The Rambles Bookshop is back in business. It’s been a long time since I touched it, but I’ve reworked some of the publishing magic that makes it work (MATLAB, XML, and stylesheets…) so it should be easier to manage from now on. I’ve just finished James Gleick’s book on Sir Isaac Newton that I recommend to you. Here is what I said about it in the bookshop…
Who was Isaac Newton? In his own age, Newton was a god of reason who created a perfect and perfectly rational universe. To a later and more romantic age, he became a monster, a bizarre unsociable creature who stripped the world of its rich mystery. More recently he has been outed as a closeted mystic who delved deeply into religious prophecy and alchemy. As John Maynard Keynes famously pronounced, “Newton was not the first of the age of reason. He was the last of the magicians.” Which Newton do you see? James Gleick does a fine job in this book of telling the story not only of the man, but of how he was perceived. After all, where exactly are the lines that separate magic, religion, and science? They are foggy enough even now, and in the 17th century they were indiscernible. Newton, in pursuing occult matters, wasn’t engaged in a childish sideshow. He was doing the same thing that led him to his law of universal gravitation. He could not know that his investigations into the biblical prophecies of Daniel would not lead him to results as fundamental as his physics. He was simply doing what he did better than anyone before or since: observing, theorizing, experimenting, and systematizing. In so doing he sharpened the lines between what we now think of as the clear and separate domains of science, magic, and religion, though this was certainly not his intent. It’s just that his science succeeded where his theology did not. But who can blame him for thinking that his vision could penetrate any topic? Gleick’s book is very good, a sympathetic and rounded portrait of a strange and extraordinary man.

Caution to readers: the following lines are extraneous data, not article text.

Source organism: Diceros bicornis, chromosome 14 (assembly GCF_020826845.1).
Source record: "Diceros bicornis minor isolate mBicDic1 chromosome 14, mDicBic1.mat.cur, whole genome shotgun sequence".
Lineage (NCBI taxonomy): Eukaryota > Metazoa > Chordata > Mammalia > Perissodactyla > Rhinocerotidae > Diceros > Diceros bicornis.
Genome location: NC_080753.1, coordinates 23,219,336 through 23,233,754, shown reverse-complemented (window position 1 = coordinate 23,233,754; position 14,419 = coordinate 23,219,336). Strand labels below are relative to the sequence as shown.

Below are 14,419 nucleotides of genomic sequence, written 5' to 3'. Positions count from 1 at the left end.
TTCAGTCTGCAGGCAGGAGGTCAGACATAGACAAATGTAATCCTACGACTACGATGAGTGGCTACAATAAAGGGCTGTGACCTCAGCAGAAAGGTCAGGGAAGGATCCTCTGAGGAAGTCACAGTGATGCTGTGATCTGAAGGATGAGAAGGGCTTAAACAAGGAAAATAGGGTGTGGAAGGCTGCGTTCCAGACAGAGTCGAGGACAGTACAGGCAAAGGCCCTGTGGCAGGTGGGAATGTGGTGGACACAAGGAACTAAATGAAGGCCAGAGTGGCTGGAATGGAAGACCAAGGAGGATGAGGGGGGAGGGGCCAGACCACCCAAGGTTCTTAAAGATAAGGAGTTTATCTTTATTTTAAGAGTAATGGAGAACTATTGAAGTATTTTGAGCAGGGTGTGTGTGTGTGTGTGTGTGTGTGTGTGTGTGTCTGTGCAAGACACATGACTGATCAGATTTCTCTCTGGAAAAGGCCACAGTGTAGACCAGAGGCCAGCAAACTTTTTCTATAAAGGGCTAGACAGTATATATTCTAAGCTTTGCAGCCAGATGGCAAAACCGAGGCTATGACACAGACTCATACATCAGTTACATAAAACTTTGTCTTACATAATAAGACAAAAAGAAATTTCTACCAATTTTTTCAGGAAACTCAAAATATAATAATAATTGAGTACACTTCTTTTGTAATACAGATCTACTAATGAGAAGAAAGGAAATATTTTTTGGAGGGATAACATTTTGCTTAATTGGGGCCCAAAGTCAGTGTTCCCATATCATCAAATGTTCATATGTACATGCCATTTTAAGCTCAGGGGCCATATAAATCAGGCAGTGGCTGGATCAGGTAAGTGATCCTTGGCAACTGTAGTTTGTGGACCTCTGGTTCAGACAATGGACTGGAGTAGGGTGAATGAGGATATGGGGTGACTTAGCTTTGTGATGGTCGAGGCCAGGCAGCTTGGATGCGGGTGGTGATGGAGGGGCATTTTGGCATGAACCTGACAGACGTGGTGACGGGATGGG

A friend at work pointed me to Ken Perlin’s homepage, and my goodness, what a lot of cool stuff he has on his site. Professor Perlin is a very busy man. There are a bunch of nifty applets to play with, but one I spent a while messing around with was the highly addictive ladybug game. The path planner applet is also nice, and looks like the it might make the basis for a future MATLAB programming contest.
I never did manage to win that ladybug game.
I should have known the lion by his claw… Martin Wattenberg is at it again. From Matt Jones’s excellent blog blackbeltjones, I found this fascinating report on recent work at IBM on something called history flow. History flow is a way to visualize the history of a living document. And the really nice touch here is that they chose to visualize the history of wiki articles in Wikipedia, particularly those that have sensitive topics like Islam, abortion, evolution, and Iraq. Not surprisingly, this last one grew dramatically as American and British troops prepared to attack.
Only after admiring the tremendous coolness of history flow for a while did I stumble across the fact that Martin was behind it. Matt Jones realized this a few days later, and added these thoughts, which will give you a little more information on Martin. About the same time, Clay Shirky, the ever thoughtful groupware pundit, rang in with a few thoughts of his own.
In a much more limited way, this is similar to work we did analyzing the entries of the MATLAB programming contest by watching who changed the code where, how much, and what difference it made. It would be fun to apply the history flow code to the contest database, particularly since we have a performance metric that the wiki prose lacks.
I was also reminded of Ben Fry’s haplotype plot, because after all, a genome is really just a kind of wiki that’s been subjected to natural selection. It seems only fitting that the history flow concept should apply here too. I know about some other fun haplotype visualization work done at the Whitehead by Gabriel, et al (including my friend John Higgins) last year: The Structure of Haplotype Blocks in the Human Genome. Science 296:2225-2229. I’d give you the link to it, but the Science site is down right now, and they hide the article behind a subscription barrier anyway. But it is certainly intriguing to consider the history flow of your genome extending back to your trilobite cousins. It’s a long story, but a hell of a read.